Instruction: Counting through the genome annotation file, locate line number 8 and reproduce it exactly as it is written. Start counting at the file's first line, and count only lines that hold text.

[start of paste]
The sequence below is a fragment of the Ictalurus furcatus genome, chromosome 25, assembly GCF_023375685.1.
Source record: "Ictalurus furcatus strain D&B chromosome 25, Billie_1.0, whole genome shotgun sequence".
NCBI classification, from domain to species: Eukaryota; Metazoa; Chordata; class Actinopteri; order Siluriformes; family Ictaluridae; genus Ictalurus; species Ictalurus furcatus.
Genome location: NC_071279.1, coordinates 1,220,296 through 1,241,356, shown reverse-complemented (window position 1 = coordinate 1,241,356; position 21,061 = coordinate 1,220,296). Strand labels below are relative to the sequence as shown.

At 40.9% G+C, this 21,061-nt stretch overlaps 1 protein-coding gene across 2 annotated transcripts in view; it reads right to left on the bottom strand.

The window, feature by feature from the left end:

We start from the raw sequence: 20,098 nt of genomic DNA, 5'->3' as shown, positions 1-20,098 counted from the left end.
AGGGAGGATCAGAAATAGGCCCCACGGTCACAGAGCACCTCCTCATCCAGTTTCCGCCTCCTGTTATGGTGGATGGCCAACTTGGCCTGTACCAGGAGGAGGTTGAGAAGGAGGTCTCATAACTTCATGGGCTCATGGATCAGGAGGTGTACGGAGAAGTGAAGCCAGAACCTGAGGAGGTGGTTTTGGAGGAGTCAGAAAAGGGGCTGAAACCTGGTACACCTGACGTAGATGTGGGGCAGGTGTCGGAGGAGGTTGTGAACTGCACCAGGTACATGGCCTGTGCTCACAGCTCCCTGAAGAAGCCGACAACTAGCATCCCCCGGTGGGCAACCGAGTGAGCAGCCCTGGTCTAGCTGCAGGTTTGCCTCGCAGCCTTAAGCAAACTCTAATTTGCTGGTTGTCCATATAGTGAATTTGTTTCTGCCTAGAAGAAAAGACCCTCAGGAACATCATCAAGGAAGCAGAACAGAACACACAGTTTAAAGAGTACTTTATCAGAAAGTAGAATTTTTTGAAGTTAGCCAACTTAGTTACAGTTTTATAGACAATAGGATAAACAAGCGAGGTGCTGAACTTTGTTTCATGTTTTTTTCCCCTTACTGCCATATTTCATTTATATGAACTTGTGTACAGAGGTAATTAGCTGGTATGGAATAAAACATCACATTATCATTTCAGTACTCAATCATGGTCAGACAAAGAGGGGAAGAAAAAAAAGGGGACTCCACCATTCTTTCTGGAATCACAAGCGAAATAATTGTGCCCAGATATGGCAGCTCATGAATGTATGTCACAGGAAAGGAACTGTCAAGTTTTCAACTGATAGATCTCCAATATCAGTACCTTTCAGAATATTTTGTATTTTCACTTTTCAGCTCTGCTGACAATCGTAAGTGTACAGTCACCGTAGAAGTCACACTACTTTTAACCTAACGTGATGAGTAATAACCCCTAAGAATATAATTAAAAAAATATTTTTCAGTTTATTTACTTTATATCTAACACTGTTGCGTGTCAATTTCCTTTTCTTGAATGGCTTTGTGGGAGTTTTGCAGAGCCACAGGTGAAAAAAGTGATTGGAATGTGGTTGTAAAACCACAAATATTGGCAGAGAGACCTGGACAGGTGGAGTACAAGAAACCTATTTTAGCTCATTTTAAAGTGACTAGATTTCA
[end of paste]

AGGGAGGATCAGAAATAGGCCCCACGGTCACAGAGCACCTCCTCATCCAGTTTCCGCCTCCTGTTATGGTGGATGGCCAACTTGGCCTGTACCAGGAGGAGGTTGAGAAGGAGGTCTCATAACTTCATGGGCTCATGGATCAGGAGGTGTACGGAGAAGTGAAGCCAGAACCTGAGGAGGTGGTTTTGGAGGAGTCAGAAAAGGGGCTGAAACCTGGTACACCTGACGTAGATGTGGGGCAGGTGTCGGAGGAGGTTGTGAACTGCACCAGGTACATGGCCTGTGCTCACAGCTCCCTGAAGAAGCCGACAACTAGCATCCCCCGGTGGGCAACCGAGTGAGCAGCCCTGGTCTAGCTGCAGGTTTGCCTCGCAGCCTTAAGCAAACTCTAATTTGCTGGTTGTCCATATAGTGAATTTGTTTCTGCCTAGAAGAAAAGACCCTCAGGAACATCATCAAGGAAGCAGAACAGAACACACAGTTTAAAGAGTACTTTATCAGAAAGTAGAATTTTTTGAAGTTAGCCAACTTAGTTACAGTTTTATAGACAATAGGATAAACAAGCGAGGTGCTGAACTTTGTTTCATGTTTTTTTCCCCTTACTGCCATATTTCATTTATATGAACTTGTGTACAGAGGTAATTAGCTGGTATGGAATAAAACATCACATTATCATTTCAGTACTCAATCATGGTCAGACAAAGAGGGGAAGAAAAAAAAGGGGACTCCACCATTCTTTCTGGAATCACAAGCGAAATAATTGTGCCCAGATATGGCAGCTCATGAATGTATGTCACAGGAAAGGAACTGTCAAGTTTTCAACTGATAGATCTCCAATATCAGTACCTTTCAGAATATTTTGTATTTTCACTTTTCAGCTCTGCTGACAATCGTAAGTGTACAGTCACCGTAGAAGTCACACTACTTTTAACCTAACGTGATGAGTAATAACCCCTAAGAATATAATTAAAAAAATATTTTTCAGTTTATTTACTTTATATCTAACACTGTTGCGTGTCAATTTCCTTTTCTTGAATGGCTTTGTGGGAGTTTTGCAGAGCCACAGGTGAAAAAAGTGATTGGAATGTGGTTGTAAAACCACAAATATTGGCAGAGAGACCTGGACAGGTGGAGTACAAGAAACCTATTTTAGCTCATTTTAAAGTGACTAGATTTCA